Like the North Carolina termination statute, the Florida dependency statute has various provisions designed to ensure a correct decision: a petition can be filed only by the state attorney, an authorized agent of the division of youth services or of the division of family services, or a "person who has knowledge of the facts alleged or is informed of them and believes that they are true," Fla.Stat.Ann. § 39.05(2) (West 1974); the petition must be in writing and must be signed by the petitioner under oath stating his good faith in filing the petition, id. § 39.05(3); a written answer to the petition need not be filed by any party, including the parent, but any matters may be pleaded orally before the court, id. § 39.07; once a petition has been filed, the court may order the child to undergo a physical or psychological examination with the parent or child's consent, id. § 39.08; an adjudicatory hearing is held as soon after a petition is filed as is practicable, id. § 39.09(1)(a); the hearings are conducted by a judge without a jury; the rules of evidence in civil cases are applied; the state, represented by counsel, must prove its case by a preponderance of the evidence, id. § 39.09(1)(b); once a child has been adjudicated a dependent, the court must hold a disposition hearing, at which time it considers a predisposition study presented by an agent of the division of youth or of family services, id. § 39.09(3); finally, the child or parent may appeal the dependency adjudication, id. § 39.14(1). We believe these provisions, although differing in some respects from the North Carolina termination procedures, provide enough protection against the risk of erroneous determinations that we cannot say that indigent parents must be appointed with counsel in all Florida dependency proceedings.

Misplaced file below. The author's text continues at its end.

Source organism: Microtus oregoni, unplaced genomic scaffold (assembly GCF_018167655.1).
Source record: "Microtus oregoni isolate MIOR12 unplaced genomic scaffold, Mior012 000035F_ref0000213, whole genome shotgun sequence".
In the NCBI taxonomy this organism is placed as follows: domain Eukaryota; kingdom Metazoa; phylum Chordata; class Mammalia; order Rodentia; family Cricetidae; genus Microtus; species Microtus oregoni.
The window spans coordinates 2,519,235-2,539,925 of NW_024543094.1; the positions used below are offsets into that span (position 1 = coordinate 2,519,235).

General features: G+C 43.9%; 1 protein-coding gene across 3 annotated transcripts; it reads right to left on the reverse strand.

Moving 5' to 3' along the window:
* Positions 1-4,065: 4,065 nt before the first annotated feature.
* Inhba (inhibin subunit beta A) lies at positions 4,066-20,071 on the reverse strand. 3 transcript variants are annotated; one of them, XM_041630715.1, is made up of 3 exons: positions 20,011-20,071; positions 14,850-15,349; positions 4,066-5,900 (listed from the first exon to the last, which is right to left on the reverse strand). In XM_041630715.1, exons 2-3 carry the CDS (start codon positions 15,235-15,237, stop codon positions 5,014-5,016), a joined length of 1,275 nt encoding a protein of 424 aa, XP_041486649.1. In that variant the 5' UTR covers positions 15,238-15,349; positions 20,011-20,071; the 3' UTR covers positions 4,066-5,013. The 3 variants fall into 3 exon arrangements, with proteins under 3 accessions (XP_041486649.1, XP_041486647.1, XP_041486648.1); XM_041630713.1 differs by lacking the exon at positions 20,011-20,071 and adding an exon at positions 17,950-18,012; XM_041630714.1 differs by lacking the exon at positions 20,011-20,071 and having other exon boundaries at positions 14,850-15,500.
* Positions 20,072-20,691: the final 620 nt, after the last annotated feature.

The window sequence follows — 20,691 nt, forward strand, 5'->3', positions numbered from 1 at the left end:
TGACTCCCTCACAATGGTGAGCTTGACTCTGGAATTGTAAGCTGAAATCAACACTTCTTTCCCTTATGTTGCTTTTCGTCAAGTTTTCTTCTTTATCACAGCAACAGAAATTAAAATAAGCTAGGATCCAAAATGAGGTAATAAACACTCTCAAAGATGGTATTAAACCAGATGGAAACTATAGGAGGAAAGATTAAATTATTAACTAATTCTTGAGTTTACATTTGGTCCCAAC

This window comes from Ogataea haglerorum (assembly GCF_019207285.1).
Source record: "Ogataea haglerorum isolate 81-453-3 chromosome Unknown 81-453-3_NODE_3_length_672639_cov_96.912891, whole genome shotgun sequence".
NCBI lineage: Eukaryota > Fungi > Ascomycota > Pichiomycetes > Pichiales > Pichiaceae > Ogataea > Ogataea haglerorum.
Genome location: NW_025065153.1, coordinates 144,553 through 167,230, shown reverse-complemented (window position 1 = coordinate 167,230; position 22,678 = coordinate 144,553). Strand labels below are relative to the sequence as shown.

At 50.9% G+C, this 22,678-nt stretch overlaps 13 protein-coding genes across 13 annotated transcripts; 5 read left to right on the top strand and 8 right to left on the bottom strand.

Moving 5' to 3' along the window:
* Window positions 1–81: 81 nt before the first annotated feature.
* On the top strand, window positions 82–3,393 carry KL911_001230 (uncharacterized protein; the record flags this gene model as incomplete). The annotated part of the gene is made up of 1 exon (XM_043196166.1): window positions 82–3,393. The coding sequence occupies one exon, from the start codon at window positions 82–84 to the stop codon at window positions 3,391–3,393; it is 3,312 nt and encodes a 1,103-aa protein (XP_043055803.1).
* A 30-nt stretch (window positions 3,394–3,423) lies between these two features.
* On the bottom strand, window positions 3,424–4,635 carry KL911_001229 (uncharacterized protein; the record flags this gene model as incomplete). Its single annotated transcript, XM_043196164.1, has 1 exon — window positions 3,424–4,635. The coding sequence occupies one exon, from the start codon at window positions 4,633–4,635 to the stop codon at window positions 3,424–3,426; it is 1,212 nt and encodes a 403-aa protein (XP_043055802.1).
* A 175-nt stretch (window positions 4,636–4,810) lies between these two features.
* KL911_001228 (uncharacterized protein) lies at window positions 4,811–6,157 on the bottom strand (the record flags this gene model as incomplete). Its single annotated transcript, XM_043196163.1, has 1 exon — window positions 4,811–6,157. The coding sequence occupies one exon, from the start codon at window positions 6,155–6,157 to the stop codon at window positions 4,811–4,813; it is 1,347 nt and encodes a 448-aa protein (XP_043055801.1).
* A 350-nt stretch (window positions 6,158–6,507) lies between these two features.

In Lassiter the Court expressly recognized that termination proceedings may present complex issues involving medical and psychiatric testimony. The same is true of dependency proceedings. Similar to the situation in termination proceedings, an uncounselled parent in a Florida dependency proceeding might be overwhelmed by the circumstances. Nevertheless, there is no reason to believe that there is a greater risk of erroneous deprivation in a Florida dependency proceeding than the potentially great risk the Supreme Court recognized in North Carolina termination proceedings. Thus, the case cannot be distinguished from Lassiter on this basis.
Finally, the Court balanced the Mathews factors and weighed them against the presumption that there is no right to appointed counsel in the absence of a potential deprivation of physical liberty. The Court summarized the factors as follows:
[T]he parent's interest is an extremely important one (and may be supplemented by the dangers of criminal liability inherent in some termination proceedings); the State shares with the parent an interest in a correct decision, has a relatively weak pecuniary interest, and, in some but not all cases, has a possibly stronger interest in informal procedures; and the complexity of the proceeding and the incapacity of the uncounselled parent could be, but would not always be, great enough to make the risk of an erroneous deprivation of the parent's rights insupportably high.
452 U.S. at 31-32, 101 S.Ct. at 2162. The Court held that whether these factors are sufficient to overcome the presumption depends on the relative weight of the factors in each individual case:
If, in a given case, the parent's interests were at their strongest, the State's interests were at their weakest, and the risks of error were at their peak, it could not be said that the Eldridge factors did not overcome the presumption against the right to appointed counsel, and that due process did not therefore require the appointment of counsel.
Id. The Court thus held that due process was not so inflexible as to require the appointment of counsel in every case.
We believe the Mathews analysis leads to the same result in this case as it did in Lassiter. There is no material distinction between this case and Lassiter under any of the three Mathews prongs. The parent's interest is an extremely important one. The state's pecuniary interest is relatively weak. And the risk of an erroneous deprivation is potentially high. Lassiter holds that these factors must be weighed against the presumption against counsel on a case-by-case basis. We are bound by this holding.